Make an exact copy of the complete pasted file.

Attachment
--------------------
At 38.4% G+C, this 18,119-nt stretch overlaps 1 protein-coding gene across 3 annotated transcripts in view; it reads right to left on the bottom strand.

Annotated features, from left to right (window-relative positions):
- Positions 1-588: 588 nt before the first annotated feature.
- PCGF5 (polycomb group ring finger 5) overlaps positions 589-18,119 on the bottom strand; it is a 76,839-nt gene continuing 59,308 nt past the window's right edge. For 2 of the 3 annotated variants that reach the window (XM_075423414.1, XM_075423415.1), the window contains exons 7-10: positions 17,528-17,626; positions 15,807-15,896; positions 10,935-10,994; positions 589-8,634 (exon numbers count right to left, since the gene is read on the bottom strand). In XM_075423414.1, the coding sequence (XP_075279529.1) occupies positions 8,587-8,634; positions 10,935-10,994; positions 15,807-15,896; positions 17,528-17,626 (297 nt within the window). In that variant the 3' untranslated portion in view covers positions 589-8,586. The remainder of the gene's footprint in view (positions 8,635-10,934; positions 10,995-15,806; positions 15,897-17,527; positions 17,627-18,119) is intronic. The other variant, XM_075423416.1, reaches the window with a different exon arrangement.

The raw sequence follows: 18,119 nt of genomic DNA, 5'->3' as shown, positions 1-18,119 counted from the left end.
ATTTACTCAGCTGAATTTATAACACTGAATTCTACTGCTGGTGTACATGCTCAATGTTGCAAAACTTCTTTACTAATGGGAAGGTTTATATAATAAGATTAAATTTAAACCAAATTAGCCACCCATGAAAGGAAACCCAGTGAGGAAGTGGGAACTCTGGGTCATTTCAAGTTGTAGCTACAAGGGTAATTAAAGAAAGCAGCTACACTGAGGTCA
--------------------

At 38.4% G+C, this 18,119-nt stretch overlaps 1 protein-coding gene across 3 annotated transcripts in view; it reads right to left on the bottom strand.

Annotated features, from left to right (window-relative positions):
- Positions 1-588: 588 nt before the first annotated feature.
- PCGF5 (polycomb group ring finger 5) overlaps positions 589-18,119 on the bottom strand; it is a 76,839-nt gene continuing 59,308 nt past the window's right edge. For 2 of the 3 annotated variants that reach the window (XM_075423414.1, XM_075423415.1), the window contains exons 7-10: positions 17,528-17,626; positions 15,807-15,896; positions 10,935-10,994; positions 589-8,634 (exon numbers count right to left, since the gene is read on the bottom strand). In XM_075423414.1, the coding sequence (XP_075279529.1) occupies positions 8,587-8,634; positions 10,935-10,994; positions 15,807-15,896; positions 17,528-17,626 (297 nt within the window). In that variant the 3' untranslated portion in view covers positions 589-8,586. The remainder of the gene's footprint in view (positions 8,635-10,934; positions 10,995-15,806; positions 15,897-17,527; positions 17,627-18,119) is intronic. The other variant, XM_075423416.1, reaches the window with a different exon arrangement.

The raw sequence follows: 18,119 nt of genomic DNA, 5'->3' as shown, positions 1-18,119 counted from the left end.
ATTTACTCAGCTGAATTTATAACACTGAATTCTACTGCTGGTGTACATGCTCAATGTTGCAAAACTTCTTTACTAATGGGAAGGTTTATATAATAAGATTAAATTTAAACCAAATTAGCCACCCATGAAAGGAAACCCAGTGAGGAAGTGGGAACTCTGGGTCATTTCAAGTTGTAGCTACAAGGGTAATTAAAGAAAGCAGCTACACTGAGGTCA